(JNS.org) A Passover seder was hosted on Madeira,
a tiny isolated Portuguese archipelago located 300 miles from Africa, for the
first time in centuries, Yedioth Ahronoth reported.
Known more for its famous dessert wine, the islands once had a thriving Jewish community before the Inquisition arrived. Later in the 19th century, Moroccan Jews also established a community there.
The Passover seder in Madeira was led by Marvin Meital and his wife Danby. Marvin, a former professor of Portuguese literature and language at Hebrew University, also has an interest in crypto-Jewish history.
The Jerusalem-based Shavei Israel organization, which focuses on reconnecting descendants of Jews with their people and heritage, helped Meital with the Passover seder by providing funding and even specially designed Portuguese-Hebrew versions of the Passover Haggadah.
Some of the 13 Jewish participants in the Passover seder were Bnei Anousim—descendants of Portuguese Jews who were forcibly converted to Catholicism during the Inquisition.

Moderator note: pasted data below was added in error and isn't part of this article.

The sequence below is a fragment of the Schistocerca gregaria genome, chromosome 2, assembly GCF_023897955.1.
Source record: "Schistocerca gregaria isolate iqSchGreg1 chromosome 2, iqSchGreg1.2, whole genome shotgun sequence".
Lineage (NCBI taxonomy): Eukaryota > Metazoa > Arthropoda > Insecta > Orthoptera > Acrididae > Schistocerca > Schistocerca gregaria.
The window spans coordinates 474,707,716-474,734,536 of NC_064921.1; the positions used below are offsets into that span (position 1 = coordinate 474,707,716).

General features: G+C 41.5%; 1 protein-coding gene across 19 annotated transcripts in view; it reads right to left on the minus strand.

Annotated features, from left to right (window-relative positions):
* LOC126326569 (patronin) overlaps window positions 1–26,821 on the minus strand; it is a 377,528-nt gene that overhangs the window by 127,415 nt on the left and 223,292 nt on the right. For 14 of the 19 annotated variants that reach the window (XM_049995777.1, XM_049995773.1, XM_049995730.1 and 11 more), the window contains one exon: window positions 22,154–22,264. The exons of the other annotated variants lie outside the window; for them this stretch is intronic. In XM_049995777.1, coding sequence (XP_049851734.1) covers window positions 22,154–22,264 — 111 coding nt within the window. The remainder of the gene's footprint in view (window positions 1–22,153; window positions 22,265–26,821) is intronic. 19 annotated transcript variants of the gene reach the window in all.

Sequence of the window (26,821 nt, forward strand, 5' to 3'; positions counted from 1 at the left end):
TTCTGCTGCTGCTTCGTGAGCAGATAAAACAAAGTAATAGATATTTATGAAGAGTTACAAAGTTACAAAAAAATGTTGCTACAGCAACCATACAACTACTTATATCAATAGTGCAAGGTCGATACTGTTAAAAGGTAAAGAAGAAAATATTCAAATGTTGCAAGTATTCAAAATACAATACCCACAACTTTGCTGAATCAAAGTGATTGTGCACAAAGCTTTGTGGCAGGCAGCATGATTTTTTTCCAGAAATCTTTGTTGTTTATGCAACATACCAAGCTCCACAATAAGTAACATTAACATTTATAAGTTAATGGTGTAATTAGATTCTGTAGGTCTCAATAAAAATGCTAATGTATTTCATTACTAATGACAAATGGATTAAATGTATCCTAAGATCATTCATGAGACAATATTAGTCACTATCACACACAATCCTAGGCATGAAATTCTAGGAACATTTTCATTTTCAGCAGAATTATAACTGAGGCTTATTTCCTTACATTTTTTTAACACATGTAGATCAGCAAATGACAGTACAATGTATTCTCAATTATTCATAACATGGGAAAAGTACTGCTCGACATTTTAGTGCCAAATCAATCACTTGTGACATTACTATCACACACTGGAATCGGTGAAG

“The holding of a seder in Madeira is truly historic,” Shavei Israel Chairman Michael Freund told Yedioth Ahronoth.
“More than 500 years after the expulsion of Portugal’s Jews in 1497, the Bnei Anousim are returning to our people. Since Passover commemorates the deliverance of the Jewish people from bondage, we feel it is especially symbolic to be holding a Seder for the Bnei Anousim in Madeira, for they too are now emerging from the spiritual captivity of the Inquisition,” Freund said.